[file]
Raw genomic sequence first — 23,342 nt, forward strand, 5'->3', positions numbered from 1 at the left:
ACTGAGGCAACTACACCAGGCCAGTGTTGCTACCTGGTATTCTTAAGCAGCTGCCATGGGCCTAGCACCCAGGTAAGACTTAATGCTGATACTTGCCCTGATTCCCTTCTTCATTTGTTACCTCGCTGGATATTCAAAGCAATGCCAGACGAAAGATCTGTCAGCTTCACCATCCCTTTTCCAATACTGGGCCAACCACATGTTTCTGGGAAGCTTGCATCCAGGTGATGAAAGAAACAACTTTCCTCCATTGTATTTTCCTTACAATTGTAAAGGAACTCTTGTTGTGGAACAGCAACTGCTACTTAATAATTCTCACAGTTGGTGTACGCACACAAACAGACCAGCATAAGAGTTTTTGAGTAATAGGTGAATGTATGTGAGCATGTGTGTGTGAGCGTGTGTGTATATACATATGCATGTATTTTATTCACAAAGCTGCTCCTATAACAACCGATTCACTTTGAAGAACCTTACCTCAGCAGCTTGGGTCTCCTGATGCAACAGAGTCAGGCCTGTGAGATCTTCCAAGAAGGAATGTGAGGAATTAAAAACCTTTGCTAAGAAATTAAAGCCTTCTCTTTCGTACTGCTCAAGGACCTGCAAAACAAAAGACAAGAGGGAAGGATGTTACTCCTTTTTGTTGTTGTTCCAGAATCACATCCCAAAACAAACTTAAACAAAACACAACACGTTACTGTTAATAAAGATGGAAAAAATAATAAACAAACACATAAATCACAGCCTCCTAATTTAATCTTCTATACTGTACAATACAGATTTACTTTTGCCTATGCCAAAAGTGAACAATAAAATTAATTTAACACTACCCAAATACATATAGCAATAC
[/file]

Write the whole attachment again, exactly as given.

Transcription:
Raw genomic sequence first — 23,342 nt, forward strand, 5'->3', positions numbered from 1 at the left:
ACTGAGGCAACTACACCAGGCCAGTGTTGCTACCTGGTATTCTTAAGCAGCTGCCATGGGCCTAGCACCCAGGTAAGACTTAATGCTGATACTTGCCCTGATTCCCTTCTTCATTTGTTACCTCGCTGGATATTCAAAGCAATGCCAGACGAAAGATCTGTCAGCTTCACCATCCCTTTTCCAATACTGGGCCAACCACATGTTTCTGGGAAGCTTGCATCCAGGTGATGAAAGAAACAACTTTCCTCCATTGTATTTTCCTTACAATTGTAAAGGAACTCTTGTTGTGGAACAGCAACTGCTACTTAATAATTCTCACAGTTGGTGTACGCACACAAACAGACCAGCATAAGAGTTTTTGAGTAATAGGTGAATGTATGTGAGCATGTGTGTGTGAGCGTGTGTGTATATACATATGCATGTATTTTATTCACAAAGCTGCTCCTATAACAACCGATTCACTTTGAAGAACCTTACCTCAGCAGCTTGGGTCTCCTGATGCAACAGAGTCAGGCCTGTGAGATCTTCCAAGAAGGAATGTGAGGAATTAAAAACCTTTGCTAAGAAATTAAAGCCTTCTCTTTCGTACTGCTCAAGGACCTGCAAAACAAAAGACAAGAGGGAAGGATGTTACTCCTTTTTGTTGTTGTTCCAGAATCACATCCCAAAACAAACTTAAACAAAACACAACACGTTACTGTTAATAAAGATGGAAAAAATAATAAACAAACACATAAATCACAGCCTCCTAATTTAATCTTCTATACTGTACAATACAGATTTACTTTTGCCTATGCCAAAAGTGAACAATAAAATTAATTTAACACTACCCAAATACATATAGCAATAC